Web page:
Cure discussed from many perspectives at amfAR World AIDS Day Summit
A wide range of perspectives—from clinicians, biomedical scientists and social researchers to patients and community leaders—were presented at amfAR’s 2017 World AIDS Day HIV Cure Summit at the University of California, San Francisco (UCSF), November 28. UCSF is home to the amfAR Institute for HIV Cure Research, established in 2015 with a five-year $20 million grant to UCSF.
“Not only do we have the best researchers here in San Francisco,” said amfAR vice president and director of research Dr. Rowena Johnston in her opening remarks, “we also have such a dedicated community of people who have been there from the beginning, who are committed to helping bring an end to HIV and AIDS.”
The community was well represented at the summit, with panelists including longtime treatment activists and amfAR Institute community advisory board co-chairs, Lynda Dee and Jeff Taylor, and the Institute’s other community advisory board members Loren Jones and Rob Newells. In addition, Clark Hawley and Luis Canales shared their personal experiences of participating in HIV cure research. Each has undergone a wide range of sometimes highly invasive procedures including countless blood draws and biopsies to contribute invaluable samples for HIV cure researchers.
The summit was organized around a series of three panel discussions. The first two, moderated by Dr. Paul Volberding, director of the AIDS Research Institute at UCSF and the amfAR Institute, focused on some of the potentially curative agents and strategies that are currently being developed and tested.
Dr. Johnston outlined the three potential outcomes of cure-focused research. The first, post-treatment control, happens to a small number of people who go on therapy after a couple of months, stay on treatment for a period of years, and are then able to maintain control of the virus when they stop taking drugs.
Remission, the second possibility, is based on the cancer model. It means achieving a state without disease for a prolonged period of time with no treatment. Dr. Deeks, a well-known clinician in San Francisco and member of the amfAR Institute’s board, explained that “the way you go about it is you get your reservoir of virus as low as possible at the same time you’re building up your immune system. And we have a pretty robust program trying to figure out how to do that.”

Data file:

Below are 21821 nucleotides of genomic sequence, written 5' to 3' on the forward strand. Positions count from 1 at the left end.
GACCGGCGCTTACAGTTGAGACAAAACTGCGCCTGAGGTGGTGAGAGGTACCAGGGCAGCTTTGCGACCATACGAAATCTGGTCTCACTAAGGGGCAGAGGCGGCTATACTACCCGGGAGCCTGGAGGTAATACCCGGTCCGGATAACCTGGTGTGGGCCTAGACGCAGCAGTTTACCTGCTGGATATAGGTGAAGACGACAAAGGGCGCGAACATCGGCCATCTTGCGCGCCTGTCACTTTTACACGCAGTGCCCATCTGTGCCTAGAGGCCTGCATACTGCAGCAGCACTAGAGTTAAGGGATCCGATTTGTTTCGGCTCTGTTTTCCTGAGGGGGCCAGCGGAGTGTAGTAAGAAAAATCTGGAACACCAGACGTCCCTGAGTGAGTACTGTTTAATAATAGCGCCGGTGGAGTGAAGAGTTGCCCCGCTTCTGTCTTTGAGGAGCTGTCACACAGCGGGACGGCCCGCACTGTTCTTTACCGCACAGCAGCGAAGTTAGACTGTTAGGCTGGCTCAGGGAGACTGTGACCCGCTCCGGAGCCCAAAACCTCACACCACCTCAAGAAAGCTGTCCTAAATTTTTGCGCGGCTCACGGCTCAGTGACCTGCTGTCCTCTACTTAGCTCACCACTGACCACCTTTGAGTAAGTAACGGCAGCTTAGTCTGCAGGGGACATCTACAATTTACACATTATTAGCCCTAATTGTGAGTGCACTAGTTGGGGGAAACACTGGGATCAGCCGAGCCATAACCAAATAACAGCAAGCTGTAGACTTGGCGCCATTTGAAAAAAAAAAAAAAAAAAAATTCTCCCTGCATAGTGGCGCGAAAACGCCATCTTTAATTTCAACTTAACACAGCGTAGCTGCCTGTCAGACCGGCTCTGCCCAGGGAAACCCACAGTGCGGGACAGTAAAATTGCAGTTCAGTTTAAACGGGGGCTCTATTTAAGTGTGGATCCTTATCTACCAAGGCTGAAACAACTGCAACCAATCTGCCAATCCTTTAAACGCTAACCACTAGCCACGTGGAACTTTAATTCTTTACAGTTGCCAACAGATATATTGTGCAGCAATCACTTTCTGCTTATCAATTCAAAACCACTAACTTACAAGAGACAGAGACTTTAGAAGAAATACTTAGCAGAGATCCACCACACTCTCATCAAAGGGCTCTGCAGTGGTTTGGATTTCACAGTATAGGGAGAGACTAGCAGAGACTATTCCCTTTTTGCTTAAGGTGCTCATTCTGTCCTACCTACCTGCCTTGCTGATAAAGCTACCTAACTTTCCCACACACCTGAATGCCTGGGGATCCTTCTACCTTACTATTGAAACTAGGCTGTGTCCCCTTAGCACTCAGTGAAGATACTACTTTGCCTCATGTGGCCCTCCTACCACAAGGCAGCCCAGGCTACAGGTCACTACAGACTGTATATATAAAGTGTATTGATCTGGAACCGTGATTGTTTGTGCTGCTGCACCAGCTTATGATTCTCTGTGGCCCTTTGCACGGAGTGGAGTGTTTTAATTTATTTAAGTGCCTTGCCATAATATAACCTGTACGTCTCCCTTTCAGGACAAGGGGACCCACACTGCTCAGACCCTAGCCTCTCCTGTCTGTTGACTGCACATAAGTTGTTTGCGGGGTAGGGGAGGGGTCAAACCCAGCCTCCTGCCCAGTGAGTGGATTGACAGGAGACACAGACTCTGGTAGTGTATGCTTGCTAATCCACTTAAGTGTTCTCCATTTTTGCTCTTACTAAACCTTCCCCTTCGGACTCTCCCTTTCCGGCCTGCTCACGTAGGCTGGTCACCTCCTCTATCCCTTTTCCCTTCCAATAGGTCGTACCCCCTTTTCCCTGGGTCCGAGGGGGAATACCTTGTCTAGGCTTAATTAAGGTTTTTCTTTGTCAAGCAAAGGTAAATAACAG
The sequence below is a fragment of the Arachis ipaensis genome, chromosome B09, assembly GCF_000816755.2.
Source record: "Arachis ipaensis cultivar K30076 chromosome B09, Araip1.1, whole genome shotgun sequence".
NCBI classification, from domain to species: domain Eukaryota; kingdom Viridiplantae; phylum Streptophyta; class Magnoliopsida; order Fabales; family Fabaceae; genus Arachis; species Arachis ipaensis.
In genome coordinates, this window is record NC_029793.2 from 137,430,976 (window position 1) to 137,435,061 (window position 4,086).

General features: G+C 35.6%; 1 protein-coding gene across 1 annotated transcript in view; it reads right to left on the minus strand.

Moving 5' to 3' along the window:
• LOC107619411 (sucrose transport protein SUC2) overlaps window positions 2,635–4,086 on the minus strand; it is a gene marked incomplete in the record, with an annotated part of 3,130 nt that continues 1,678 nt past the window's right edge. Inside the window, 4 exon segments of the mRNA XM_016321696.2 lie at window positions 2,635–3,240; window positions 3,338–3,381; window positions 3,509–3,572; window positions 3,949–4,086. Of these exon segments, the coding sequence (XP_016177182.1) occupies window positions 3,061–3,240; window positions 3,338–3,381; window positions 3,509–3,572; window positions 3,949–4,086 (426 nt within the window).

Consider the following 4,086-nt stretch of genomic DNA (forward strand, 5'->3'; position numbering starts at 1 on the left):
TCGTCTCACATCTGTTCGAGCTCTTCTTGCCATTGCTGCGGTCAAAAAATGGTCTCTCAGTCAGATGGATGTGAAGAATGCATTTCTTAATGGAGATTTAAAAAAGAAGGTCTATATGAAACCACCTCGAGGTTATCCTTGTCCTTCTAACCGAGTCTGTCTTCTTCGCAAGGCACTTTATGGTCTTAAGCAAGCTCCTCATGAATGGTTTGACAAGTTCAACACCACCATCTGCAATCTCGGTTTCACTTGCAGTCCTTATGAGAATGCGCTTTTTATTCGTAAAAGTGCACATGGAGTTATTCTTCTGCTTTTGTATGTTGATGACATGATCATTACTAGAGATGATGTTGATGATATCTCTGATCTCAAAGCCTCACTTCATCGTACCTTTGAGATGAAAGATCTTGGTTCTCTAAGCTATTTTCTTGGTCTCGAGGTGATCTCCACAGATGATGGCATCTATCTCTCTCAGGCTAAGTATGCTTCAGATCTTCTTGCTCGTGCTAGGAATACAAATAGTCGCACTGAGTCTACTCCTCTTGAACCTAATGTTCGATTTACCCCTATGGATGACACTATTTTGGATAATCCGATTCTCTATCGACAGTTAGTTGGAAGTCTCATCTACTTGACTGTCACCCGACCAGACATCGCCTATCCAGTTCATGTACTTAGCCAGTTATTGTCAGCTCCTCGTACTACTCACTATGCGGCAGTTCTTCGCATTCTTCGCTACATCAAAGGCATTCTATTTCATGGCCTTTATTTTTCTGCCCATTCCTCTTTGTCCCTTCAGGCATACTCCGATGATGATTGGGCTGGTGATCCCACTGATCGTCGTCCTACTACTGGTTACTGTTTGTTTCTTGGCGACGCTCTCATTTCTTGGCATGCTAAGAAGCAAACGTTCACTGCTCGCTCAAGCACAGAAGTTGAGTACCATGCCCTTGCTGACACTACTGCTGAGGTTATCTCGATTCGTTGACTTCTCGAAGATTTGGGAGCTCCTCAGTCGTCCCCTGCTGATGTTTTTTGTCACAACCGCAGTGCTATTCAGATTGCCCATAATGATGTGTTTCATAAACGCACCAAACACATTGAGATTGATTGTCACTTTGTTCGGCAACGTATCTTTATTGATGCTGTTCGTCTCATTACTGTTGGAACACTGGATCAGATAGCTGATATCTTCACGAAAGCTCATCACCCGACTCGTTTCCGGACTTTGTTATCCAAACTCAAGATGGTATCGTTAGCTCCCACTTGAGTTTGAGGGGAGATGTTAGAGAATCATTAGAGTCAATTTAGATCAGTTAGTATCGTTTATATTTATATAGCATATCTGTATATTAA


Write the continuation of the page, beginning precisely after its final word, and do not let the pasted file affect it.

Third is the ideal scenario: a cure in which all virus is completely removed from the body. Timothy Brown, the “Berlin patient” is proof that this is possible, but the complex manner in which his cure was achieved makes it impossible to replicate on a broad scale.
Dr. Warner Greene of UCSF and the Gladstone Institute of Virology and Immunology, who works as a biomedical researcher and member of the Institute’s board, summarized recent progress on what is known as the “shock and kill” strategy, in which reservoir cells are forced to produce virus that can then be attacked by the immune system or some other killing agent. After some early setbacks, “Now we’re looking at new generations of latency reversing agents that I think are more effective and less toxic,” said Dr. Greene.
Institute researchers are beginning to move forward with a number of clinical studies of potentially curative interventions. One of them will be a complex, four-part combination vaccine study that will combine a therapeutic vaccine with broadly neutralizing antibodies. Participants will then undergo an ART treatment interruption to assess the combination’s effectiveness.
In the second panel Drs. Satish Pillai, a biomedical researcher, and Peter Hunt, a clinician, both of whom are amfAR Institute board members, were joined by Dr. Nadia Roan, another biomedical researcher. They discussed some of the efforts that are underway to pinpoint the types of cells that harbor the viral reservoir and to measure the amount of reservoir virus that is capable of replicating. “We’re looking for some sort of magic bullet … that tells us if and when the virus will return if we stop antiretroviral therapy,” said Pillai.
The final panel served as a debate over the relative merits of cure, i.e., total eradication of the virus, versus post-treatment control. “What we’ve learned from asking a lot of people living with HIV how they feel about cure itself … is that people want eradication,” said social researcher Dr. Judith Auerbach, a professor in the Department of Medicine at UCSF and former director of public policy at amfAR.
“It’s everything from physically feeling better to not having to take drugs every day for the rest of your life, to not worrying about developing a resistant strain of HIV to not transmitting to other people, and to not living in a world that stigmatizes you because of your HIV infection. They want to be done with the disease forever.”
For people who have been living with HIV for a long time, talk of a cure offers hope for something that not long ago was almost unimaginable. “I’ve been living with HIV for about 35 years now… and now we’re talking about a cure, which most of us thought we’d never live to see,” said Jeff Taylor of the amfAR Institute Community Advisory Board In a wrap-up at the end of the summit. “It’s really gratifying to be here.”